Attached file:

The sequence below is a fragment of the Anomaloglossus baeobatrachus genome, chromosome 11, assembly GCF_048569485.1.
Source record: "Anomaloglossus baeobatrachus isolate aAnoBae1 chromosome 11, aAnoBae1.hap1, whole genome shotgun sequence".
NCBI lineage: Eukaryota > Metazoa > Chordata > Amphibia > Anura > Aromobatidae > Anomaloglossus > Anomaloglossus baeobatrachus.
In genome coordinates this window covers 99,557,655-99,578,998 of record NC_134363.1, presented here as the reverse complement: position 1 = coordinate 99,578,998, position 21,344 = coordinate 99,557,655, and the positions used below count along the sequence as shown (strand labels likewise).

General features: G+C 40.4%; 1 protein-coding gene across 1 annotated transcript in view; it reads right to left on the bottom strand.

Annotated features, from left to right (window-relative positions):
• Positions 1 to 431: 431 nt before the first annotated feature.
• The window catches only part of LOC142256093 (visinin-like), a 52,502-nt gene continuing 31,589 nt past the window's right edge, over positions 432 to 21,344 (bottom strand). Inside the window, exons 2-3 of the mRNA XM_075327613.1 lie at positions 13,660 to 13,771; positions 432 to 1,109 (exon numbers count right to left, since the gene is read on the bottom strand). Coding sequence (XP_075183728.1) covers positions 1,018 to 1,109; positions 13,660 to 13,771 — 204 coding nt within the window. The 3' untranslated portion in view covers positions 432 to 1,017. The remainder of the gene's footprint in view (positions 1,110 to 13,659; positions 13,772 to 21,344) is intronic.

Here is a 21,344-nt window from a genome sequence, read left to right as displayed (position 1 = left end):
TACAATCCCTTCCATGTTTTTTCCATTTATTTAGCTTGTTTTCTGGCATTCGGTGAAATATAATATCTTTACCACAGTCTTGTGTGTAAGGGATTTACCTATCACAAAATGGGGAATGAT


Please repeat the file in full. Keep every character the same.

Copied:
The sequence below is a fragment of the Anomaloglossus baeobatrachus genome, chromosome 11, assembly GCF_048569485.1.
Source record: "Anomaloglossus baeobatrachus isolate aAnoBae1 chromosome 11, aAnoBae1.hap1, whole genome shotgun sequence".
NCBI lineage: Eukaryota > Metazoa > Chordata > Amphibia > Anura > Aromobatidae > Anomaloglossus > Anomaloglossus baeobatrachus.
In genome coordinates this window covers 99,557,655-99,578,998 of record NC_134363.1, presented here as the reverse complement: position 1 = coordinate 99,578,998, position 21,344 = coordinate 99,557,655, and the positions used below count along the sequence as shown (strand labels likewise).

General features: G+C 40.4%; 1 protein-coding gene across 1 annotated transcript in view; it reads right to left on the bottom strand.

Annotated features, from left to right (window-relative positions):
• Positions 1 to 431: 431 nt before the first annotated feature.
• The window catches only part of LOC142256093 (visinin-like), a 52,502-nt gene continuing 31,589 nt past the window's right edge, over positions 432 to 21,344 (bottom strand). Inside the window, exons 2-3 of the mRNA XM_075327613.1 lie at positions 13,660 to 13,771; positions 432 to 1,109 (exon numbers count right to left, since the gene is read on the bottom strand). Coding sequence (XP_075183728.1) covers positions 1,018 to 1,109; positions 13,660 to 13,771 — 204 coding nt within the window. The 3' untranslated portion in view covers positions 432 to 1,017. The remainder of the gene's footprint in view (positions 1,110 to 13,659; positions 13,772 to 21,344) is intronic.

Here is a 21,344-nt window from a genome sequence, read left to right as displayed (position 1 = left end):
TACAATCCCTTCCATGTTTTTTCCATTTATTTAGCTTGTTTTCTGGCATTCGGTGAAATATAATATCTTTACCACAGTCTTGTGTGTAAGGGATTTACCTATCACAAAATGGGGAATGAT